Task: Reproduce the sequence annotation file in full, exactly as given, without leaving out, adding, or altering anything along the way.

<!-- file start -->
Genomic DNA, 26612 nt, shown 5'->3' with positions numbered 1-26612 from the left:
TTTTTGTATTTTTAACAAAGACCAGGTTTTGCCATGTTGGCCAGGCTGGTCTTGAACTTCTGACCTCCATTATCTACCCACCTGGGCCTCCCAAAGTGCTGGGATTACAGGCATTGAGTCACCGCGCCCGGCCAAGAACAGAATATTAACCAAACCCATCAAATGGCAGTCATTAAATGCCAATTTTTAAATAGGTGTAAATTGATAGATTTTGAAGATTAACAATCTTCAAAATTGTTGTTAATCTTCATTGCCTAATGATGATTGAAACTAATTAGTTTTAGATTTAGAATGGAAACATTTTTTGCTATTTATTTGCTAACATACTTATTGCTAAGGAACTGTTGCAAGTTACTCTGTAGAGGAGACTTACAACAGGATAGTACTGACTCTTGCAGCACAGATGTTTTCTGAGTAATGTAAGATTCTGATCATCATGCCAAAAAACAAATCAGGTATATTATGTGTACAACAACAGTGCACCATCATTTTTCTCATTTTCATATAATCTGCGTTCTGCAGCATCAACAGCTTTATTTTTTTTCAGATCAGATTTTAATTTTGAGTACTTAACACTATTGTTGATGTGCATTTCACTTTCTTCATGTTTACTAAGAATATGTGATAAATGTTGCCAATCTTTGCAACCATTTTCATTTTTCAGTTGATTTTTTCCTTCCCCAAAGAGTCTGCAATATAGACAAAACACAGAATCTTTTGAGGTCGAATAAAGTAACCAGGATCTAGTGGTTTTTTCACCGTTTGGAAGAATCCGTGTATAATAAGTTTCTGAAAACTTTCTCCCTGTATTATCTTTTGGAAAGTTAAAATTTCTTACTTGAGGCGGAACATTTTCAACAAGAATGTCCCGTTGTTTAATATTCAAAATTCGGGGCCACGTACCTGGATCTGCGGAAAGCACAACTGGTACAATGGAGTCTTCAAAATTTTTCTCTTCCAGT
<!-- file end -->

Genomic DNA, 26612 nt, shown 5'->3' with positions numbered 1-26612 from the left:
TTTTTGTATTTTTAACAAAGACCAGGTTTTGCCATGTTGGCCAGGCTGGTCTTGAACTTCTGACCTCCATTATCTACCCACCTGGGCCTCCCAAAGTGCTGGGATTACAGGCATTGAGTCACCGCGCCCGGCCAAGAACAGAATATTAACCAAACCCATCAAATGGCAGTCATTAAATGCCAATTTTTAAATAGGTGTAAATTGATAGATTTTGAAGATTAACAATCTTCAAAATTGTTGTTAATCTTCATTGCCTAATGATGATTGAAACTAATTAGTTTTAGATTTAGAATGGAAACATTTTTTGCTATTTATTTGCTAACATACTTATTGCTAAGGAACTGTTGCAAGTTACTCTGTAGAGGAGACTTACAACAGGATAGTACTGACTCTTGCAGCACAGATGTTTTCTGAGTAATGTAAGATTCTGATCATCATGCCAAAAAACAAATCAGGTATATTATGTGTACAACAACAGTGCACCATCATTTTTCTCATTTTCATATAATCTGCGTTCTGCAGCATCAACAGCTTTATTTTTTTTCAGATCAGATTTTAATTTTGAGTACTTAACACTATTGTTGATGTGCATTTCACTTTCTTCATGTTTACTAAGAATATGTGATAAATGTTGCCAATCTTTGCAACCATTTTCATTTTTCAGTTGATTTTTTCCTTCCCCAAAGAGTCTGCAATATAGACAAAACACAGAATCTTTTGAGGTCGAATAAAGTAACCAGGATCTAGTGGTTTTTTCACCGTTTGGAAGAATCCGTGTATAATAAGTTTCTGAAAACTTTCTCCCTGTATTATCTTTTGGAAAGTTAAAATTTCTTACTTGAGGCGGAACATTTTCAACAAGAATGTCCCGTTGTTTAATATTCAAAATTCGGGGCCACGTACCTGGATCTGCGGAAAGCACAACTGGTACAATGGAGTCTTCAAAATTTTTCTCTTCCAGT